We’ve all experienced it: the FDA announces a food recall due to illness, and as we recognize the familiar product, we end up rifling through our pantry or refrigerator to examine the best by date or lot code on the packaging. These codes, printed on most food and other consumable products, may seem cryptic or even random to the average person. However, they serve very important purposes, both to food companies and to the food system at large.
When a food safety emergency occurs, a lot code may be the most important piece of information for government authorities and industry. Traceback and traceforward investigations are used to locate the potentially hazardous food product in the supply chain and take actions to prevent the public from consuming it.
In September 2020, the FDA proposed the new rule as a part of the Food Safety Modernization Act, which instructs the FDA to develop additional recordkeeping requirements for certain foods to help establish streamline tracing of a food product’s pedigree when needed to address food safety risks and emergencies. This proposed rule, when finalized, would implement a key component of the food safety law referred to as “Requirements for Additional Traceability Records for Certain Foods”, which specifies particular importance to lot codes assigned at harvest and “transformation” (i.e. processing) events, deemed “Traceability Lot Codes” for the purposes of the regulation. See my previous article here on the rule.
Underpinning this systemic approach to tracing food, is the unique identification of food products on a production lot level. Combining a class level identification, such as those encoded on barcodes, with a lot code pertaining to that product’s particular production run, give two vital pieces of information for understanding where a product was distributed at what times.
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To give an analogy, think of how a person’s name is constructed. Names are used to fairly uniquely identify a person (though the overall goal of person’s names is not meant to be completely unique). My name, Thomas Burke, is constructed first through my provenance to the “Burke Family”. I was then given a first and middle name to denote my particular production run (i.e. birth). This is not a perfect comparison, but it gives some insight into having a broad identifier that corresponds to a product class (i.e. bagged lettuce made by XYZ company) with a string of numbers and letters which is printed elsewhere to denote production run information.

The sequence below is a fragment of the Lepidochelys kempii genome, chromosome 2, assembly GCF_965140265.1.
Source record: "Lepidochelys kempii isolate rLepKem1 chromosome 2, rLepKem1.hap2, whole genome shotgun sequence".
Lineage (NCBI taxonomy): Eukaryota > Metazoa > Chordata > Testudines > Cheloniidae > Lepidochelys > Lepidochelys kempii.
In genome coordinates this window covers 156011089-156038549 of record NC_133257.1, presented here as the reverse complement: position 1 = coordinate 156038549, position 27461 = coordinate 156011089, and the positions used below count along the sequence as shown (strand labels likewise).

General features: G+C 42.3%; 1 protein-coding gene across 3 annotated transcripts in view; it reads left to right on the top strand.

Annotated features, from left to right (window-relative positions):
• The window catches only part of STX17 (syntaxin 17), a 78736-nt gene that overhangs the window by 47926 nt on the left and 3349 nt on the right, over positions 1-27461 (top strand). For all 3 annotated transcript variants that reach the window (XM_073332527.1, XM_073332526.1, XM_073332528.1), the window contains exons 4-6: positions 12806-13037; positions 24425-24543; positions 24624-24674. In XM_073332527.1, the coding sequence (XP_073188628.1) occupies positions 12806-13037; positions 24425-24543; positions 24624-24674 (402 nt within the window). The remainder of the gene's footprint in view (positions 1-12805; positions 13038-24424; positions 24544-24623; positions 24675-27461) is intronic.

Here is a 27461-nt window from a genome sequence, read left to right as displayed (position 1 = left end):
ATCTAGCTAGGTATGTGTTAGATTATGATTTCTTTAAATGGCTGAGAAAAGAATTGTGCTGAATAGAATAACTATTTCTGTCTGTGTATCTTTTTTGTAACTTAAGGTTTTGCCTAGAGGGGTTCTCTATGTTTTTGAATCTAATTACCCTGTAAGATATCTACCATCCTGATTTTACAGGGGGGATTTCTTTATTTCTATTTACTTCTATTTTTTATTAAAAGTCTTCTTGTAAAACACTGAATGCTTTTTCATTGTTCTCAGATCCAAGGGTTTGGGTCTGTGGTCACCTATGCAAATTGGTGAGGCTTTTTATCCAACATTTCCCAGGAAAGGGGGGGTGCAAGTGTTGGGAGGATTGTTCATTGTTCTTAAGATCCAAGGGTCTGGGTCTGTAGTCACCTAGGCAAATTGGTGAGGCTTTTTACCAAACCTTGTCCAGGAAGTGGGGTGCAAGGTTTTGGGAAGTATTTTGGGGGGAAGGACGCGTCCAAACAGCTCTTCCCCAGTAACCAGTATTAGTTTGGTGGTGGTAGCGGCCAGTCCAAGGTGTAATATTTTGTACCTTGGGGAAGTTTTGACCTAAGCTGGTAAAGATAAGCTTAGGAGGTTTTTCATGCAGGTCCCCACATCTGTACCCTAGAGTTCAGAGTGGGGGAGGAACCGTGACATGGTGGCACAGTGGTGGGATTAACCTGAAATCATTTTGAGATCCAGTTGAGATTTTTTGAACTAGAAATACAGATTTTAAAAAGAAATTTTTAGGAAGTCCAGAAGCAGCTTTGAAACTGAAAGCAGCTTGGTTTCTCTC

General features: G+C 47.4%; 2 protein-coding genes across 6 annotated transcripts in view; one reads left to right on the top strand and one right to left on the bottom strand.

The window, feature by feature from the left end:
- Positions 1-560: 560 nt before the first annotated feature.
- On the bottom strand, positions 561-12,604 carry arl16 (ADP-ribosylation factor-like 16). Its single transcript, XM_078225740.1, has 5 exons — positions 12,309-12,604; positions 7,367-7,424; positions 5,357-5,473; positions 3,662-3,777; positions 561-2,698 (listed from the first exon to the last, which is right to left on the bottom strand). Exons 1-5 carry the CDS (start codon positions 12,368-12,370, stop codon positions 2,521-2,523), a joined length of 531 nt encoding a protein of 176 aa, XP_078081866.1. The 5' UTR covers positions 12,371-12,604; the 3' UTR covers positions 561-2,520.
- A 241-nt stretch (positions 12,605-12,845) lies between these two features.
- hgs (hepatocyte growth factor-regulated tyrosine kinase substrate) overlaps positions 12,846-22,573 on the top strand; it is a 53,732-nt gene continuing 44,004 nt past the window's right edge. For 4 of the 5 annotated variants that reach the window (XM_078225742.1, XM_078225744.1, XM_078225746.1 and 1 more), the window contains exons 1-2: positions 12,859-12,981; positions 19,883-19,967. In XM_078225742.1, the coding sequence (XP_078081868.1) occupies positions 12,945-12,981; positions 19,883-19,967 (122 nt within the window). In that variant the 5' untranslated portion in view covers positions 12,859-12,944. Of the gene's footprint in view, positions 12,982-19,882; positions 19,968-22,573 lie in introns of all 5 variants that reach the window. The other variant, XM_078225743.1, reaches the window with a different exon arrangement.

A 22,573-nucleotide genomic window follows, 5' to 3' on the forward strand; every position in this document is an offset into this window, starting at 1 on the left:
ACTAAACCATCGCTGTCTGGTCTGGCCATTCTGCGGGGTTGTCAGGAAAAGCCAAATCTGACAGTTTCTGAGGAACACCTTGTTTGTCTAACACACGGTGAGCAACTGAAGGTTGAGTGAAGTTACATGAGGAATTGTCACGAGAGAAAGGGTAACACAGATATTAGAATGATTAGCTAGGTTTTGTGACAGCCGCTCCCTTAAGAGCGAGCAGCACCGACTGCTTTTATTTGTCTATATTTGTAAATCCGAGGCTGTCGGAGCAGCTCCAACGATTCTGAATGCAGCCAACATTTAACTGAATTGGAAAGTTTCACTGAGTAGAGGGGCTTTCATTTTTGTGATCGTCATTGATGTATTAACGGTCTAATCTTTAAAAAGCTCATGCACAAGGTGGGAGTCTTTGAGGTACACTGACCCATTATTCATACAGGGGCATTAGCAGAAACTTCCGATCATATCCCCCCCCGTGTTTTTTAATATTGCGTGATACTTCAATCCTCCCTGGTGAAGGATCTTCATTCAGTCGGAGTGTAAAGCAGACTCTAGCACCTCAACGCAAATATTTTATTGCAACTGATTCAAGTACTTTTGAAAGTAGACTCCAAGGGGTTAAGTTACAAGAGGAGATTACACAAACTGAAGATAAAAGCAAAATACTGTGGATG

“Lot codes become important when products are implicated for recall, when lot codes help to identify the unique product codes that need to be removed. Once the product codes are known CTE data will let folks know where to find the problematic products,” said Bruce A. Welt, Ph.D., Professor of Agricultural and Biological Engineering at the University of Florida.
Impacts on Packaging
When you look at a product’s packaging, you see all sorts of logos, certifications, claims, and machine-readable identifiers like barcodes and QR codes. Some of these have regulatory purposes, some are marketing, some are for logistical purposes, and some have a mix of all 3.
According to a column by Claire Sand, Ph.D., owner of Packaging Technology and Research and Gazelle Mobile Packaging, “Intelligent packaging and now the Internet of Packaging (IoP) have been fueled by the Food Safety Modernization Act (FSMA) and more specifically and recently by the FDA proposed rule, “Requirements for Additional Traceability Records for Certain Foods” slated to be Section 204(d) of the FSMA.” She added “In the field of IoP, blockchain and other tracing technologies deter food fraud, allow food safety infractions to be rapidly resolved, and provide consumers with product-related details. Tracing the source of food safety outbreaks saves lives and money since the timeframe to trace an outbreak decreases from 6 weeks to 2 seconds using IoP.”
As the FDA works to enhance food safety mitigation and traceability efforts, its important for those across the food industry to understand the direction of lot code practices and regulations. Their vitality in accelerating food tracebacks is well documented, and technology will only better our ability to efficiently locate products in supply chain systems to increased levels of granularity, improving the system for consumers rifling through their cabinets and companies who make and distribute these products.
Source: Thanks https://www.forbes.com/sites/thomasburke/2021/02/25/lot-codes-for-food-tracing-how-are-they-used/